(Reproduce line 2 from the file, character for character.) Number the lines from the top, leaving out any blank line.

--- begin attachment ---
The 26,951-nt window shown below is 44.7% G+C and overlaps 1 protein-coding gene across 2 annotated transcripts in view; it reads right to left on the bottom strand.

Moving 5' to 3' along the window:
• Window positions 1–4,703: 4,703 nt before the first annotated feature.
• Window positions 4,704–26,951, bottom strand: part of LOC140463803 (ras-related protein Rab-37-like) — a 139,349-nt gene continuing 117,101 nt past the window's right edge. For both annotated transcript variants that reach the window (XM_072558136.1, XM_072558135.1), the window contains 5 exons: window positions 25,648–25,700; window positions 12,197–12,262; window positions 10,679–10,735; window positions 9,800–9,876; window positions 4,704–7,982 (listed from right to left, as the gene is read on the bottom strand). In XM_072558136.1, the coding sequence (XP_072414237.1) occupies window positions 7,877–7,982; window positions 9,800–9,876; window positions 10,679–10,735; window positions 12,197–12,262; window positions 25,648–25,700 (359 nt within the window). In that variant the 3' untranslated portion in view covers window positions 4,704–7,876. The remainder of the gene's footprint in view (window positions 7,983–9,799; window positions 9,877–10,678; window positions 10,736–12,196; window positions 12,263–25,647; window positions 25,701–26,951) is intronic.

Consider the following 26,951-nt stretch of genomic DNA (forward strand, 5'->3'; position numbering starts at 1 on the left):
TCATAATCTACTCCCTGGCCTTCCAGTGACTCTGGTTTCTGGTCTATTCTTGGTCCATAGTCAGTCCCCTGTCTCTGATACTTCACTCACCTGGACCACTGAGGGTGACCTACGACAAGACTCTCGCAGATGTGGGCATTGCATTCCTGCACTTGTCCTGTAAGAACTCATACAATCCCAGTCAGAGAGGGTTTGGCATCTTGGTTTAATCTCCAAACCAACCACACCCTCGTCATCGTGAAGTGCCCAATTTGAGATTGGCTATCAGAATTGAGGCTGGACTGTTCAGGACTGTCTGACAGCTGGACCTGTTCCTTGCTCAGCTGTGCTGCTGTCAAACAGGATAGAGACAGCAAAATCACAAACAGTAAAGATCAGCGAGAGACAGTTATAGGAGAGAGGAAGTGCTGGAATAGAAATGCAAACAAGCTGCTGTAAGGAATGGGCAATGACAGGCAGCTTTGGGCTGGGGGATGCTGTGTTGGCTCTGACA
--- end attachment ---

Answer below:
Moving 5' to 3' along the window: